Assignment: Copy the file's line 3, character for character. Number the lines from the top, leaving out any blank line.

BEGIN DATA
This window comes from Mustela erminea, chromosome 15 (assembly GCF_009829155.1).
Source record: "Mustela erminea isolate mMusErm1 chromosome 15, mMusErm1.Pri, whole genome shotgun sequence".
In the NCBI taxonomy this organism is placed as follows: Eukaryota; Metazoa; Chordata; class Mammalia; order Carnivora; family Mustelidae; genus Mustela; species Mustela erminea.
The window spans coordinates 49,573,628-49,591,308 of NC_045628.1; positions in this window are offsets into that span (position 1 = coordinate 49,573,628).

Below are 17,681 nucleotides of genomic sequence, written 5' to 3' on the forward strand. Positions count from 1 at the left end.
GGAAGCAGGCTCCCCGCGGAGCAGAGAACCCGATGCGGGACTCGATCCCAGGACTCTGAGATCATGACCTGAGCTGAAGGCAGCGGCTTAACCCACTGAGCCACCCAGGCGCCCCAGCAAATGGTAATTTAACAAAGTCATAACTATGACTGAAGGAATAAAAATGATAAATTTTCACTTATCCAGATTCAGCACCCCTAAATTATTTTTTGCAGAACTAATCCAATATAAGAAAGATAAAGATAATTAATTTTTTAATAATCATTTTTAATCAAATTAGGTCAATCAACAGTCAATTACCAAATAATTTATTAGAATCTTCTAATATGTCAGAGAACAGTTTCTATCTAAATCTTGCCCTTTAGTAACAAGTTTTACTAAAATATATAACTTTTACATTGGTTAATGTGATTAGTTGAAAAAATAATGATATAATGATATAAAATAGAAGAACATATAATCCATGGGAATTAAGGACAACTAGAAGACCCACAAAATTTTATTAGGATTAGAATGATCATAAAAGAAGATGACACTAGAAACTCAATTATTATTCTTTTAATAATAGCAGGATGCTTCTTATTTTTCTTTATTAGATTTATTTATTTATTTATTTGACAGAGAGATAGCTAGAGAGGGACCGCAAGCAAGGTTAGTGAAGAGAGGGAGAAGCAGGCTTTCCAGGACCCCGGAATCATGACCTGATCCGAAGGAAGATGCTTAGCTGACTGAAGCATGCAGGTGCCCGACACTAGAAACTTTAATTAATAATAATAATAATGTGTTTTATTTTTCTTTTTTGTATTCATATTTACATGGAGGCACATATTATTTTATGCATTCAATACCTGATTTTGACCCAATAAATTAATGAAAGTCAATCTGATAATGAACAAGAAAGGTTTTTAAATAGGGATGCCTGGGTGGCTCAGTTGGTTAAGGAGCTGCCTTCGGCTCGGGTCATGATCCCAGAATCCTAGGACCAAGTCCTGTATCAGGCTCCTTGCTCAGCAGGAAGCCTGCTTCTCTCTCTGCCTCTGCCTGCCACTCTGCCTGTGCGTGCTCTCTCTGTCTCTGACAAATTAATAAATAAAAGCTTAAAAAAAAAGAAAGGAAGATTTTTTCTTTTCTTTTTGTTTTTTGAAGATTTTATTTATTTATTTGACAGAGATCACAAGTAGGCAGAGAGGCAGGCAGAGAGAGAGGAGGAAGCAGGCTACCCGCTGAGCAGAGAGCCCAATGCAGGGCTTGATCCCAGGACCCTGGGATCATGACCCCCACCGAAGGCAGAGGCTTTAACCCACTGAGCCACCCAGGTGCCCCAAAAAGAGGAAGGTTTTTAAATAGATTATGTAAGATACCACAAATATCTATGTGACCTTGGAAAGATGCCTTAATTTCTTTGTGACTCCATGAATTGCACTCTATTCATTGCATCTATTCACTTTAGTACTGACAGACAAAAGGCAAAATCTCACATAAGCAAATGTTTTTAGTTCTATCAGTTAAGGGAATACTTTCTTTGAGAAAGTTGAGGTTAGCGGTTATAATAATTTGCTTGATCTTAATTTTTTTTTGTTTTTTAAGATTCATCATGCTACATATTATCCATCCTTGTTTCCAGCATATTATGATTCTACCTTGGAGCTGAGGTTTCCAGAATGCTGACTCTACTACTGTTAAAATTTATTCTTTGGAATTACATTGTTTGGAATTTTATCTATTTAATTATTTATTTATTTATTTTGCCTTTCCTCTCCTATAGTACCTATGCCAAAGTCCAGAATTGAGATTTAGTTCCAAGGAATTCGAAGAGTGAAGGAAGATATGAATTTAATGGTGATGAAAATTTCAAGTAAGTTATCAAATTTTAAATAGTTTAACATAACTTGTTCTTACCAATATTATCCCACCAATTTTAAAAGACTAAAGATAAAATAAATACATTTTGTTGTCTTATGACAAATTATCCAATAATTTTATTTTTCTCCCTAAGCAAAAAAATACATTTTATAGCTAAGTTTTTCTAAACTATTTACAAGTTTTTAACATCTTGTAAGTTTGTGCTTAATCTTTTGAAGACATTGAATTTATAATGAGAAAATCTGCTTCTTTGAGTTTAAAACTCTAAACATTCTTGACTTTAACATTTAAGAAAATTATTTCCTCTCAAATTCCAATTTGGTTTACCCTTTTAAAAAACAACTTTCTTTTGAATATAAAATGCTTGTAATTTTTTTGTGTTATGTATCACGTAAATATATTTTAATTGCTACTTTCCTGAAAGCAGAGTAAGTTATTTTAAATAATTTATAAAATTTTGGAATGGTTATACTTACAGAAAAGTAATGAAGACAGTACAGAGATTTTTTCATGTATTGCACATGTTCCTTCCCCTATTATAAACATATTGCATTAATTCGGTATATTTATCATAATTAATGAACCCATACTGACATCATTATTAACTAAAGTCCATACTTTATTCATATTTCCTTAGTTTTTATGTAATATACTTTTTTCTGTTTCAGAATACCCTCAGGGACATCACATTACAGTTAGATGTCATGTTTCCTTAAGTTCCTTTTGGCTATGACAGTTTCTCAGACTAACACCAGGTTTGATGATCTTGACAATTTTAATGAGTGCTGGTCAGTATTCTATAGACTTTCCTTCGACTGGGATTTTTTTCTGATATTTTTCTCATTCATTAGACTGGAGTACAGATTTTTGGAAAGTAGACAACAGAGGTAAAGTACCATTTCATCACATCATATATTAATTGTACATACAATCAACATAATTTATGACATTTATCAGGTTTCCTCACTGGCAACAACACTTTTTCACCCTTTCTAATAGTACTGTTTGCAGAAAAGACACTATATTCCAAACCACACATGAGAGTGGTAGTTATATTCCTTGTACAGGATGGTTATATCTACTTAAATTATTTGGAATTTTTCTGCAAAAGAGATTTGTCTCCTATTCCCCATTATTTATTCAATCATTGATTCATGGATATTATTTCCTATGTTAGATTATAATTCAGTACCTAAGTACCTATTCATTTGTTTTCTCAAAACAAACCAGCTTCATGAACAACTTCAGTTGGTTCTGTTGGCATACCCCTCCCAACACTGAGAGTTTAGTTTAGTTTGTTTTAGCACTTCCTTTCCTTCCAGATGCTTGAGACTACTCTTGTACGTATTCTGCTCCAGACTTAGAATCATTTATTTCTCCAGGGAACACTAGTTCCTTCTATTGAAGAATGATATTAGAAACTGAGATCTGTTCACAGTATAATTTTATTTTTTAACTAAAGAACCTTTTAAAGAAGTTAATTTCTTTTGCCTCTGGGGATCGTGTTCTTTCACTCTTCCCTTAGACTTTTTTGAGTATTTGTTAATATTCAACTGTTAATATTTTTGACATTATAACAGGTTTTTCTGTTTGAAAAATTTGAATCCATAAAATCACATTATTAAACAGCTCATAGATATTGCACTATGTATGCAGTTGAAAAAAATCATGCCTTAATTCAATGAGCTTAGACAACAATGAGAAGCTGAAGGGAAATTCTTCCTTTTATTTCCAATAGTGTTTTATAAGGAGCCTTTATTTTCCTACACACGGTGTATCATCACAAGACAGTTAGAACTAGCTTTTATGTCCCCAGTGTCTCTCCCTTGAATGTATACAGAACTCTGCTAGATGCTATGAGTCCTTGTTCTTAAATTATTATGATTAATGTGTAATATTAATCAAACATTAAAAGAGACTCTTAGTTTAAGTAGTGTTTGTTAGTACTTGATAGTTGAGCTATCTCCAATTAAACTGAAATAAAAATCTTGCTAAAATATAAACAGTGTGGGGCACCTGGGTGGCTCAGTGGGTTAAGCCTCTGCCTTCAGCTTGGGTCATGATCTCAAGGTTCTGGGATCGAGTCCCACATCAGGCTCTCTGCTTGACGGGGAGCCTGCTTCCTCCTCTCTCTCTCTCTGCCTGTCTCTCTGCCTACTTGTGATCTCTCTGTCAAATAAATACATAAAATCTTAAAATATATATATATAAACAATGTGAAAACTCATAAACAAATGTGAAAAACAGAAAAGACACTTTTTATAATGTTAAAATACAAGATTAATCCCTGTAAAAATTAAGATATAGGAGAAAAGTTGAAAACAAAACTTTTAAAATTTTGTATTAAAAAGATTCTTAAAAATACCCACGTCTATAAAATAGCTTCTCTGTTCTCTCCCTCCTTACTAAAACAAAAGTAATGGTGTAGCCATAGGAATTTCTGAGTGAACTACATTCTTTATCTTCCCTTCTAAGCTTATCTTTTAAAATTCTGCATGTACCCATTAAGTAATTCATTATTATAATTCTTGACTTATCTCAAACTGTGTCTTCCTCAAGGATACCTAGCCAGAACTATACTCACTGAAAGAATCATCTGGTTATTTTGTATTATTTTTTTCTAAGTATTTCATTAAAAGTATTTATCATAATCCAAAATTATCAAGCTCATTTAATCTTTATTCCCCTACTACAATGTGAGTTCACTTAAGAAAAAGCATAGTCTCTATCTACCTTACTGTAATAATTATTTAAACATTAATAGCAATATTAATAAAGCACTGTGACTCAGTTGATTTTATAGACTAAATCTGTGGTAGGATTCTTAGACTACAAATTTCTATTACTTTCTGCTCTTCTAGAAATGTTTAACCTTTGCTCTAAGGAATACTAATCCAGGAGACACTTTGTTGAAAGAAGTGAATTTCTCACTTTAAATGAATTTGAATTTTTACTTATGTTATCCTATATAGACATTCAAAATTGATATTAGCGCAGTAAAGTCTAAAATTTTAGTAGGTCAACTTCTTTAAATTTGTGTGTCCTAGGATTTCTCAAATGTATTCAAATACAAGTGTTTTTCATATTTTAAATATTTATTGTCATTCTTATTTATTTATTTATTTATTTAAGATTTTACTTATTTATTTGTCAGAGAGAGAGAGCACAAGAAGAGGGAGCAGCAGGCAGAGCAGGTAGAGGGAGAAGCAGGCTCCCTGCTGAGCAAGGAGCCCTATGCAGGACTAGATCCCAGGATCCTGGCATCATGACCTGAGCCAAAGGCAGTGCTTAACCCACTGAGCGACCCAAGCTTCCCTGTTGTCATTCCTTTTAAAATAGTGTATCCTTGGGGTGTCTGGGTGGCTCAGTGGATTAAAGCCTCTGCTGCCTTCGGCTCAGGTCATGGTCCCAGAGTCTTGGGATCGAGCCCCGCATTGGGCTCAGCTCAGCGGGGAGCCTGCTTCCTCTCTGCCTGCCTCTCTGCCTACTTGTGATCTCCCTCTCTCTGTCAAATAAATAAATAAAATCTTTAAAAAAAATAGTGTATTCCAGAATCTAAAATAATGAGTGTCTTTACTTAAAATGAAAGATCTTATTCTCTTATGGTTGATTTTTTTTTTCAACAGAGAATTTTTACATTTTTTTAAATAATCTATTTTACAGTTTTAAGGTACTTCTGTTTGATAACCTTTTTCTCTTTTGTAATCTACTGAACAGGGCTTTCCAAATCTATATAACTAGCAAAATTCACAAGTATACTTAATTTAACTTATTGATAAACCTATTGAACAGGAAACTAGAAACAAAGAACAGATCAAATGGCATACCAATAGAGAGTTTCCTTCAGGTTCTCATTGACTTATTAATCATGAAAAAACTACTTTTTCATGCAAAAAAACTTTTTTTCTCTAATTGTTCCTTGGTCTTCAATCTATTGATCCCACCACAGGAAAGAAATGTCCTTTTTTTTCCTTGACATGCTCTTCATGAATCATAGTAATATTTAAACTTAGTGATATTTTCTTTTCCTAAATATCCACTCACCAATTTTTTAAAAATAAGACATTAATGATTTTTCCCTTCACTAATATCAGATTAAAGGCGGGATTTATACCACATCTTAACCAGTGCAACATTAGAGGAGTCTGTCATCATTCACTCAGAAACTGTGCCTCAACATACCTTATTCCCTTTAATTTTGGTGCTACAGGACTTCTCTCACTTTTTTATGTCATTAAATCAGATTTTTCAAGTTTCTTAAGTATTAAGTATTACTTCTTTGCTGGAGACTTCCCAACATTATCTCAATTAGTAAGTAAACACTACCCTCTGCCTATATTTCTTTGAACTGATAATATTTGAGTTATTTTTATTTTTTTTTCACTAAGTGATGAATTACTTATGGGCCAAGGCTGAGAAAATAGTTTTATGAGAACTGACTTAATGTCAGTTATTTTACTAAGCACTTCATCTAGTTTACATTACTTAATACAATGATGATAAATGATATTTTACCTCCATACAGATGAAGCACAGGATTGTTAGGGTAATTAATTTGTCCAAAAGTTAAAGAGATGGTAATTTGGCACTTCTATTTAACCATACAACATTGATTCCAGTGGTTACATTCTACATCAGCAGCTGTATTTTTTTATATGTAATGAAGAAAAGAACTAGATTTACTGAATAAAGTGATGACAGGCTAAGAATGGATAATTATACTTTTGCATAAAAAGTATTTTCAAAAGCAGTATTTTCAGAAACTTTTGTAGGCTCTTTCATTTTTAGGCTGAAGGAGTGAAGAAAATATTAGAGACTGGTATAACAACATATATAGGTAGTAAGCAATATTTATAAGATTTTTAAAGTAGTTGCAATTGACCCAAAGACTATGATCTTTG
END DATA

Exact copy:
In the NCBI taxonomy this organism is placed as follows: Eukaryota; Metazoa; Chordata; class Mammalia; order Carnivora; family Mustelidae; genus Mustela; species Mustela erminea.